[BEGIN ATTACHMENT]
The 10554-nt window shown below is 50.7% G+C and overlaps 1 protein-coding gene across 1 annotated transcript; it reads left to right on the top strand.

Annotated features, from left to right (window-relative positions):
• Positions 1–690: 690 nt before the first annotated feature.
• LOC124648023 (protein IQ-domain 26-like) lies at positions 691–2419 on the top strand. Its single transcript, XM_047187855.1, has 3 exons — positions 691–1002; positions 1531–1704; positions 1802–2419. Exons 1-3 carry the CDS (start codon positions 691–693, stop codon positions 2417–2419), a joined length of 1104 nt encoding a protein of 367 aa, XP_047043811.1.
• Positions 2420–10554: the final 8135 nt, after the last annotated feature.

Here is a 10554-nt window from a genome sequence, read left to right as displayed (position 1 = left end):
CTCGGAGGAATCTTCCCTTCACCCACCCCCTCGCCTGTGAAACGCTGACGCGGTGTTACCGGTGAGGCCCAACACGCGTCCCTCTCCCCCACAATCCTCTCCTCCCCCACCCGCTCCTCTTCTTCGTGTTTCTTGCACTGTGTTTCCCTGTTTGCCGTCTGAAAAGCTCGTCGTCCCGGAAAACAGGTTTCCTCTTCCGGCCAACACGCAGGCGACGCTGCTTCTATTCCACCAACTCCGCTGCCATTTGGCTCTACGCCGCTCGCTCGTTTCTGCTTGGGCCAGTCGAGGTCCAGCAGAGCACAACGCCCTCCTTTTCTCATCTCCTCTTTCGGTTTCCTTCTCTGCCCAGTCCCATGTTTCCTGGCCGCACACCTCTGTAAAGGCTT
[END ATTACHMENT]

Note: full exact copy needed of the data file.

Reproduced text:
The 10554-nt window shown below is 50.7% G+C and overlaps 1 protein-coding gene across 1 annotated transcript; it reads left to right on the top strand.

Annotated features, from left to right (window-relative positions):
• Positions 1–690: 690 nt before the first annotated feature.
• LOC124648023 (protein IQ-domain 26-like) lies at positions 691–2419 on the top strand. Its single transcript, XM_047187855.1, has 3 exons — positions 691–1002; positions 1531–1704; positions 1802–2419. Exons 1-3 carry the CDS (start codon positions 691–693, stop codon positions 2417–2419), a joined length of 1104 nt encoding a protein of 367 aa, XP_047043811.1.
• Positions 2420–10554: the final 8135 nt, after the last annotated feature.

Here is a 10554-nt window from a genome sequence, read left to right as displayed (position 1 = left end):
CTCGGAGGAATCTTCCCTTCACCCACCCCCTCGCCTGTGAAACGCTGACGCGGTGTTACCGGTGAGGCCCAACACGCGTCCCTCTCCCCCACAATCCTCTCCTCCCCCACCCGCTCCTCTTCTTCGTGTTTCTTGCACTGTGTTTCCCTGTTTGCCGTCTGAAAAGCTCGTCGTCCCGGAAAACAGGTTTCCTCTTCCGGCCAACACGCAGGCGACGCTGCTTCTATTCCACCAACTCCGCTGCCATTTGGCTCTACGCCGCTCGCTCGTTTCTGCTTGGGCCAGTCGAGGTCCAGCAGAGCACAACGCCCTCCTTTTCTCATCTCCTCTTTCGGTTTCCTTCTCTGCCCAGTCCCATGTTTCCTGGCCGCACACCTCTGTAAAGGCTT